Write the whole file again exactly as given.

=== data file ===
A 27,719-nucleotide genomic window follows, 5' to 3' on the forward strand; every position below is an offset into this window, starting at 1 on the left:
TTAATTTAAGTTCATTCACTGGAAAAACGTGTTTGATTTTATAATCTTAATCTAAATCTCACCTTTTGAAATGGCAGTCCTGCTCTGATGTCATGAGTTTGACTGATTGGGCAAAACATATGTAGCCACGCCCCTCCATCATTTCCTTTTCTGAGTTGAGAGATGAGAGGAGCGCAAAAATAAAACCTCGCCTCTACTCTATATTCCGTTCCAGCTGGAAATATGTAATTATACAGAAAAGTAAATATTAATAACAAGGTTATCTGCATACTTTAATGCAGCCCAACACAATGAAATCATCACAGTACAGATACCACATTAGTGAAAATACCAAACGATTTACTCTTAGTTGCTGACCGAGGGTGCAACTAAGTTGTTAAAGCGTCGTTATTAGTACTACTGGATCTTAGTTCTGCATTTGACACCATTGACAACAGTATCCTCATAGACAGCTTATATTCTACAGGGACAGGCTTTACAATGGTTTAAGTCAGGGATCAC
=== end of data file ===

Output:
A 27,719-nucleotide genomic window follows, 5' to 3' on the forward strand; every position below is an offset into this window, starting at 1 on the left:
TTAATTTAAGTTCATTCACTGGAAAAACGTGTTTGATTTTATAATCTTAATCTAAATCTCACCTTTTGAAATGGCAGTCCTGCTCTGATGTCATGAGTTTGACTGATTGGGCAAAACATATGTAGCCACGCCCCTCCATCATTTCCTTTTCTGAGTTGAGAGATGAGAGGAGCGCAAAAATAAAACCTCGCCTCTACTCTATATTCCGTTCCAGCTGGAAATATGTAATTATACAGAAAAGTAAATATTAATAACAAGGTTATCTGCATACTTTAATGCAGCCCAACACAATGAAATCATCACAGTACAGATACCACATTAGTGAAAATACCAAACGATTTACTCTTAGTTGCTGACCGAGGGTGCAACTAAGTTGTTAAAGCGTCGTTATTAGTACTACTGGATCTTAGTTCTGCATTTGACACCATTGACAACAGTATCCTCATAGACAGCTTATATTCTACAGGGACAGGCTTTACAATGGTTTAAGTCAGGGATCAC